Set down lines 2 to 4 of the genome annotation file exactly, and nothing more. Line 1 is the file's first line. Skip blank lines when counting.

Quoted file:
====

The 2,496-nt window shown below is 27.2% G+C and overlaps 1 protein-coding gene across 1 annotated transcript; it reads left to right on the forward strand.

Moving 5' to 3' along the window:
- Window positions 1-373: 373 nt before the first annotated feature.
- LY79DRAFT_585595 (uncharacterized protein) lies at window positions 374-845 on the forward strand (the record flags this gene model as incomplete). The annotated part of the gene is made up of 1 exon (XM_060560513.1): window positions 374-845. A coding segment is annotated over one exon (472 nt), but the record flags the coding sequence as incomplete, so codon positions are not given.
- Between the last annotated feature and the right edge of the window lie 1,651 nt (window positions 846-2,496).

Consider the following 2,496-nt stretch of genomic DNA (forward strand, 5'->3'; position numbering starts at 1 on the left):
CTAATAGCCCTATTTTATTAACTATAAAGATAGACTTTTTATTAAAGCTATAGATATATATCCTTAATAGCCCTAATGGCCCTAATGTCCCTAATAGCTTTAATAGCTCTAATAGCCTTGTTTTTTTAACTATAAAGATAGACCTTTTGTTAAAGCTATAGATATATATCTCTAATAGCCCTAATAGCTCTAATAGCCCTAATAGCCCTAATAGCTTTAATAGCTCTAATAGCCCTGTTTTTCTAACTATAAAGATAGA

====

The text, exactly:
Moving 5' to 3' along the window:
- Window positions 1-373: 373 nt before the first annotated feature.
- LY79DRAFT_585595 (uncharacterized protein) lies at window positions 374-845 on the forward strand (the record flags this gene model as incomplete). The annotated part of the gene is made up of 1 exon (XM_060560513.1): window positions 374-845. A coding segment is annotated over one exon (472 nt), but the record flags the coding sequence as incomplete, so codon positions are not given.